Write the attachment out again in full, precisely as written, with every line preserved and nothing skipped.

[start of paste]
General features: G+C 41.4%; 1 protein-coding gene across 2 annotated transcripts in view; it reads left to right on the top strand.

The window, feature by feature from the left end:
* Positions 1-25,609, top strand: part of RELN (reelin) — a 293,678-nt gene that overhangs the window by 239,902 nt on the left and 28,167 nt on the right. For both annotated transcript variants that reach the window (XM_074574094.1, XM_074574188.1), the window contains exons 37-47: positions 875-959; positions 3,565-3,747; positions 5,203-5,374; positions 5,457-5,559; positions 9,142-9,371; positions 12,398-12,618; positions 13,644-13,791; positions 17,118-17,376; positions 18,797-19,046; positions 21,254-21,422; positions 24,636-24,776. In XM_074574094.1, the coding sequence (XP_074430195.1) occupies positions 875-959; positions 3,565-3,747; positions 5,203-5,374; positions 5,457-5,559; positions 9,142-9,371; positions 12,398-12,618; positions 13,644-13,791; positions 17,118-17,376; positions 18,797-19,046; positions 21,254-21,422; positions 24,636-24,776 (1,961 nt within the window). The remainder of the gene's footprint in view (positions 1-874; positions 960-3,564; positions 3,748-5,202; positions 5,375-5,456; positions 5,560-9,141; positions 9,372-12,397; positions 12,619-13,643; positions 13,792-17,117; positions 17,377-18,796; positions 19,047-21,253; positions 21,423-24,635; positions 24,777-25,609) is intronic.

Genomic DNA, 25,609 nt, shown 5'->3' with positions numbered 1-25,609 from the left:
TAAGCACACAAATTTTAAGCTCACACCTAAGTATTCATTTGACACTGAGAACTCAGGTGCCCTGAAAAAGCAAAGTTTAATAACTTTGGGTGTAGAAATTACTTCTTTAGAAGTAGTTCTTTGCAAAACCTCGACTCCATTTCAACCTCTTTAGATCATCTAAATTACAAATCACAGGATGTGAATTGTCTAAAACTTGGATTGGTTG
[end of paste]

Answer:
General features: G+C 41.4%; 1 protein-coding gene across 2 annotated transcripts in view; it reads left to right on the top strand.

The window, feature by feature from the left end:
* Positions 1-25,609, top strand: part of RELN (reelin) — a 293,678-nt gene that overhangs the window by 239,902 nt on the left and 28,167 nt on the right. For both annotated transcript variants that reach the window (XM_074574094.1, XM_074574188.1), the window contains exons 37-47: positions 875-959; positions 3,565-3,747; positions 5,203-5,374; positions 5,457-5,559; positions 9,142-9,371; positions 12,398-12,618; positions 13,644-13,791; positions 17,118-17,376; positions 18,797-19,046; positions 21,254-21,422; positions 24,636-24,776. In XM_074574094.1, the coding sequence (XP_074430195.1) occupies positions 875-959; positions 3,565-3,747; positions 5,203-5,374; positions 5,457-5,559; positions 9,142-9,371; positions 12,398-12,618; positions 13,644-13,791; positions 17,118-17,376; positions 18,797-19,046; positions 21,254-21,422; positions 24,636-24,776 (1,961 nt within the window). The remainder of the gene's footprint in view (positions 1-874; positions 960-3,564; positions 3,748-5,202; positions 5,375-5,456; positions 5,560-9,141; positions 9,372-12,397; positions 12,619-13,643; positions 13,792-17,117; positions 17,377-18,796; positions 19,047-21,253; positions 21,423-24,635; positions 24,777-25,609) is intronic.

Genomic DNA, 25,609 nt, shown 5'->3' with positions numbered 1-25,609 from the left:
TAAGCACACAAATTTTAAGCTCACACCTAAGTATTCATTTGACACTGAGAACTCAGGTGCCCTGAAAAAGCAAAGTTTAATAACTTTGGGTGTAGAAATTACTTCTTTAGAAGTAGTTCTTTGCAAAACCTCGACTCCATTTCAACCTCTTTAGATCATCTAAATTACAAATCACAGGATGTGAATTGTCTAAAACTTGGATTGGTTG